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Eliza, thanks for your insight and glad to hear that initiatives are taking shape and form in the US.

In Australia while there is a lot of political rhetoric about the need to better support and re-engage seniors, it seems in practice very little is being done. It would be interesting to know how such inter-institutional/ agency collaboration between colleges and senior centres are done in the US so to understand why such a practice is not widely supported here. Thanks again for your insightful comments.

Al / Daniel - Thanks for your comments. Further to your ideas the thought occurred that this could extend to reach other members of society with further applications. See below which I found of interest:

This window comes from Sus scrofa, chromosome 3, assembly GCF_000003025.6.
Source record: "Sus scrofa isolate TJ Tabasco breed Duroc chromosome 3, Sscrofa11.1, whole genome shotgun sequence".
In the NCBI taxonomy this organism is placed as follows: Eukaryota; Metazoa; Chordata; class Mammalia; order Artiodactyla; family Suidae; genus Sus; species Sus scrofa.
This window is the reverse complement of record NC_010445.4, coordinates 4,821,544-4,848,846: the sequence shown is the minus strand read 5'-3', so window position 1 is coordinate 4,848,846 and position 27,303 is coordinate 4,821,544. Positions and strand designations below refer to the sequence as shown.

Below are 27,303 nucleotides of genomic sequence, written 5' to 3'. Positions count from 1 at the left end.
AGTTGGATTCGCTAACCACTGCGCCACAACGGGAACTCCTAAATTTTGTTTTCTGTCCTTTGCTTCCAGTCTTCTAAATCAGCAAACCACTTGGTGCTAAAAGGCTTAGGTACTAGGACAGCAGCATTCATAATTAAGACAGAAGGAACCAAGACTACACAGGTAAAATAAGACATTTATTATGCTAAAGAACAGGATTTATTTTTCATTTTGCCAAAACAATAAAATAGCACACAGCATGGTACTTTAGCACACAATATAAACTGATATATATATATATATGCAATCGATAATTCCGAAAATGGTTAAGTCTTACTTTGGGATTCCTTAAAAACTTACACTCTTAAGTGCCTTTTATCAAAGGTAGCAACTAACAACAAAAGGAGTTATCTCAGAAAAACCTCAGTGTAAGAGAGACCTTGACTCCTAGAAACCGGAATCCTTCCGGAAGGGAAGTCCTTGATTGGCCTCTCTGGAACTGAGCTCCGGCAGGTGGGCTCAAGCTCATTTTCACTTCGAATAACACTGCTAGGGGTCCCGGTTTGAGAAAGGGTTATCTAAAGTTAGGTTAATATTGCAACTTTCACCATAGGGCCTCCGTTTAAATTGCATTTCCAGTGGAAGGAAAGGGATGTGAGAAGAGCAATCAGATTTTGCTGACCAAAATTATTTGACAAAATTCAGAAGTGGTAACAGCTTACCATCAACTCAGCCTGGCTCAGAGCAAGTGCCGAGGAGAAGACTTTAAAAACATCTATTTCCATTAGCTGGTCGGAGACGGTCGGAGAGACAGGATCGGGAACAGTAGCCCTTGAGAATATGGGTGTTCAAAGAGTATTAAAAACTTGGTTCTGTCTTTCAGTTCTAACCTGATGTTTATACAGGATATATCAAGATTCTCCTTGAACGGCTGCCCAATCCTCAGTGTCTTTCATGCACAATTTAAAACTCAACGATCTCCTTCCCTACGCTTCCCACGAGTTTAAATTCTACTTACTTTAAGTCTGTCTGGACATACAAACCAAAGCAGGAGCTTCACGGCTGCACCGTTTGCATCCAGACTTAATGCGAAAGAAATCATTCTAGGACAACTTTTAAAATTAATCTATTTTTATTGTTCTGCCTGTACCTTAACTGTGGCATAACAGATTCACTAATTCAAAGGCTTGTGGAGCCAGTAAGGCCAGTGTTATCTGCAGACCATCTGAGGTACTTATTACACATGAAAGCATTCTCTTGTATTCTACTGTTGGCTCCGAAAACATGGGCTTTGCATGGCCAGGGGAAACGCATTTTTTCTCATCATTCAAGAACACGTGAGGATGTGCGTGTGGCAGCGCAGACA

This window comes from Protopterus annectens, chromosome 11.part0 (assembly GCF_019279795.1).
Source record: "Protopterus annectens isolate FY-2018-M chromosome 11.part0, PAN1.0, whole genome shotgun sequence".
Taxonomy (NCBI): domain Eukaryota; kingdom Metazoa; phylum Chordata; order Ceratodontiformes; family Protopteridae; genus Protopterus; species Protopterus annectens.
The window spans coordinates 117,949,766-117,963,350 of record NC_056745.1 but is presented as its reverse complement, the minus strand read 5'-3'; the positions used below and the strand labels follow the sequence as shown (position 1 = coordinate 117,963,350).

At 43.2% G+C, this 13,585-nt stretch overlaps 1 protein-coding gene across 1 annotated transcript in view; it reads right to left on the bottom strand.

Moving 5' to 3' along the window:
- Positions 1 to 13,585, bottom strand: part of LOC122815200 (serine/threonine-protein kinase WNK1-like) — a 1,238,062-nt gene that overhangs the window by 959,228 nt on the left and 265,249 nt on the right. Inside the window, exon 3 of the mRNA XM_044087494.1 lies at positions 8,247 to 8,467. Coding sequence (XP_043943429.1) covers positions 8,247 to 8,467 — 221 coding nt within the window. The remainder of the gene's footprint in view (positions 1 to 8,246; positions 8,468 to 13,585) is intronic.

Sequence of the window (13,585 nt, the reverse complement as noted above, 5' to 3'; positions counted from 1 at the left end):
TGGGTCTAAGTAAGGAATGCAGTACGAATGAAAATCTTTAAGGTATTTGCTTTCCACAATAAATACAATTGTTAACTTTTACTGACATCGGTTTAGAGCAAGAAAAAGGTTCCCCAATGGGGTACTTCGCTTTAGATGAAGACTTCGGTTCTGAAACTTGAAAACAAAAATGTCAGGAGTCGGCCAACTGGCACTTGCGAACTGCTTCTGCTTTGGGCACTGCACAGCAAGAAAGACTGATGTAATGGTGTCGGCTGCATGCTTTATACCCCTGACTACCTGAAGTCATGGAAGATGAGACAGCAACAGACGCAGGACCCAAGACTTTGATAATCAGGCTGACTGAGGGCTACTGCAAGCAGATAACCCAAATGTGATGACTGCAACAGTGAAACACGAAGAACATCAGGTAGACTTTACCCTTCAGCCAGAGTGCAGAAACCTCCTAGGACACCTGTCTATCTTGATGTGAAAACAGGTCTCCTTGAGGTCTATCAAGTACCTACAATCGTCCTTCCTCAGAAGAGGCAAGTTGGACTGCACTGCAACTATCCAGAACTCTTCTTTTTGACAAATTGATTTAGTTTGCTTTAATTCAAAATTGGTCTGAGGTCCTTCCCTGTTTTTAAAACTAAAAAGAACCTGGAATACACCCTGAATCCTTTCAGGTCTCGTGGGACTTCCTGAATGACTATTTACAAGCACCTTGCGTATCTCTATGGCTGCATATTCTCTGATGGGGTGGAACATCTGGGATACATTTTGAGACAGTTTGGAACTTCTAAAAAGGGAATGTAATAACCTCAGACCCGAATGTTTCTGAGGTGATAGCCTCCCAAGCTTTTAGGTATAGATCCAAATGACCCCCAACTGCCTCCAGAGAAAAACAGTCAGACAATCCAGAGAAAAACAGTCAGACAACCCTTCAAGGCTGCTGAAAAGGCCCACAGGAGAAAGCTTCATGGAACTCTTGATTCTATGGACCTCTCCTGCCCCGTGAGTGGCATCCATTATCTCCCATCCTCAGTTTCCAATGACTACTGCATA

http://www.ubergizmo.com/2014/02/quadstick-could-make-gaming-possible-for-the-mobility-impaired/

http://hci.usask.ca/uploads/312-ASSETS-2013-camera-ready.pdf

Thanks Ethan for sharing your experience. I think by precisely breaking down established stereotypes via games which appeal to both old and younger crowd can rid the perception of what is considered 'cool'. Elderly often see technology as being the catalyst for defining what's 'cool' and hence shy away from learning, triggering the vicious cycle of seclusion. On the other hand, young people tend to see technology as belonging in their domain and don't proactively try to encourage older folks to participate. Having games that can be universally enjoyed like wii fit, bowling, cooking mama and golf doesn't necessarily set defined boundaries around which target audiences it is trying to target